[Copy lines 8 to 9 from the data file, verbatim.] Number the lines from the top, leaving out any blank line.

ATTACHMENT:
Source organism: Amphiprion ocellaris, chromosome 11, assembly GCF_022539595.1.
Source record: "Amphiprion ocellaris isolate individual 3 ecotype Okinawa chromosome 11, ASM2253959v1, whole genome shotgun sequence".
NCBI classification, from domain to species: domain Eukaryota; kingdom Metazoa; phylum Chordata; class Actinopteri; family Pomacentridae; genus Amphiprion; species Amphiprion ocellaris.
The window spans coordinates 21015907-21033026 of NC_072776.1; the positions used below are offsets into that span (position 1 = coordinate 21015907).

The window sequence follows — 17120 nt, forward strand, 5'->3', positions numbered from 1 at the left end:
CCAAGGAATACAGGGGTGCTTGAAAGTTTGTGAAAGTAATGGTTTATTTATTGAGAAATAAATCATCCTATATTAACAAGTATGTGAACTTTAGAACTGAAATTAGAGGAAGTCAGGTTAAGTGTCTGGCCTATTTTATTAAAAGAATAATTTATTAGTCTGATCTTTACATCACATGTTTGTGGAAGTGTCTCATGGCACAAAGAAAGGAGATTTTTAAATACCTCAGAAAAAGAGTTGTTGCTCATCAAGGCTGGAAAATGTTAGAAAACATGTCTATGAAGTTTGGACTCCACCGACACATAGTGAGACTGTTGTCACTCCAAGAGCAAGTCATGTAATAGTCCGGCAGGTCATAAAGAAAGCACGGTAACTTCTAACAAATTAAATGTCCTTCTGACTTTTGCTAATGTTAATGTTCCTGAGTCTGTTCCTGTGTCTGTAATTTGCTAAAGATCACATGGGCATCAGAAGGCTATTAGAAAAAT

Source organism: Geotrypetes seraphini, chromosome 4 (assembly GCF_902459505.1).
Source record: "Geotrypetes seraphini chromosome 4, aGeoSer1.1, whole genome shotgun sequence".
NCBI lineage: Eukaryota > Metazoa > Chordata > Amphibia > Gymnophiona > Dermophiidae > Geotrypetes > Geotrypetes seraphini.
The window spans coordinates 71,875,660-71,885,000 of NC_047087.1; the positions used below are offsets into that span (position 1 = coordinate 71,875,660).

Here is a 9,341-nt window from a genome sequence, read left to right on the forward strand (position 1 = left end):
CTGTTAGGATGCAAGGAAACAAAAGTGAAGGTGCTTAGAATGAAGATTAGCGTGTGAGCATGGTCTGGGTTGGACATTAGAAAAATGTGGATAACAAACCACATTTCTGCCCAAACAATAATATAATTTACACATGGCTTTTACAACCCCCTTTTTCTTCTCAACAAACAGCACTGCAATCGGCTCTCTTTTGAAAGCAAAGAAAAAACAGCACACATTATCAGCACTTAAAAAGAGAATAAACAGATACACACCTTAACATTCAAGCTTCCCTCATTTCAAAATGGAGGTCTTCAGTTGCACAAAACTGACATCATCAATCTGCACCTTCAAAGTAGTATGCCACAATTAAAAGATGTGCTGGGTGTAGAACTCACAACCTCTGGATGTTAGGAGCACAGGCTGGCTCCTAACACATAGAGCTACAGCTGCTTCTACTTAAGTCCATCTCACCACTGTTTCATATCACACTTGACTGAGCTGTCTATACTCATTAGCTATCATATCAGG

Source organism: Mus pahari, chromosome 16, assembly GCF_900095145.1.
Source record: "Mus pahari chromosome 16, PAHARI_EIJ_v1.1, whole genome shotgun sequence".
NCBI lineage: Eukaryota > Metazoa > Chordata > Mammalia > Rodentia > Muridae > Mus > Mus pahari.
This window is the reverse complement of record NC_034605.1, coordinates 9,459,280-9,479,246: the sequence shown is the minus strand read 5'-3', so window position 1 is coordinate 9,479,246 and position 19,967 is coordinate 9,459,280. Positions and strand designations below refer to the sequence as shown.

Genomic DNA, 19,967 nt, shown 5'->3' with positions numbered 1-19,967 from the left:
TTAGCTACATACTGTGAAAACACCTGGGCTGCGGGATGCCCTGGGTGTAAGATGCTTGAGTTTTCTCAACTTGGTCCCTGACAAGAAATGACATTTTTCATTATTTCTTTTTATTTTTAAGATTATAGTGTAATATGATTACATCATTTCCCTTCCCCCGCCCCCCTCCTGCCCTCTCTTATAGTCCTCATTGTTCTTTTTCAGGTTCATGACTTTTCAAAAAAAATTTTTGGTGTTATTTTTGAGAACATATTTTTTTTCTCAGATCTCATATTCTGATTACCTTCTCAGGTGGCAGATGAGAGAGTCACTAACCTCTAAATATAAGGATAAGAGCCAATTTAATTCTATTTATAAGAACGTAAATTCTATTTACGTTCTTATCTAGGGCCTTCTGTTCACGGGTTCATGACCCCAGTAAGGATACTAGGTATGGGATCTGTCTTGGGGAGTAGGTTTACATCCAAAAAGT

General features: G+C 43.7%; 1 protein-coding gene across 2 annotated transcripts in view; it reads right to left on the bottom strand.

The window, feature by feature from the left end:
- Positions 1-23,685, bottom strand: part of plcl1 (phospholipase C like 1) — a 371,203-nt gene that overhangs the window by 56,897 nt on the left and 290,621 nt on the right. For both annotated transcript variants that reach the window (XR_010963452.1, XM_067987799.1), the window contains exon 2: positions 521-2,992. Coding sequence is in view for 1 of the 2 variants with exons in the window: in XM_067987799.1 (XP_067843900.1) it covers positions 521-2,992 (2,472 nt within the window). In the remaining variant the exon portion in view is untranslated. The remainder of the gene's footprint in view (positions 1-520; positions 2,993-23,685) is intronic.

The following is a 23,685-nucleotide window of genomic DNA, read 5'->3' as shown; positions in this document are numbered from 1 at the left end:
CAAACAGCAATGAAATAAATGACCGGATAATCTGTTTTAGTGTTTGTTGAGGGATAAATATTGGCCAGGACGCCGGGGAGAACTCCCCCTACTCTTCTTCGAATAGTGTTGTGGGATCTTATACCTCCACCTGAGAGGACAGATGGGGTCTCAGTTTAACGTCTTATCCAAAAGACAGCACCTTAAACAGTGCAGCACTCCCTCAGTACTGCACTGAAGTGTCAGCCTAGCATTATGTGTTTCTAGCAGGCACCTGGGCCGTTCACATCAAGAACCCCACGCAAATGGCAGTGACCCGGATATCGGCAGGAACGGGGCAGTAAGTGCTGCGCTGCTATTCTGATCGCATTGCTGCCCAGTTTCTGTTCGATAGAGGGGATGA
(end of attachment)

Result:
Source record: "Geotrypetes seraphini chromosome 4, aGeoSer1.1, whole genome shotgun sequence".
NCBI lineage: Eukaryota > Metazoa > Chordata > Amphibia > Gymnophiona > Dermophiidae > Geotrypetes > Geotrypetes seraphini.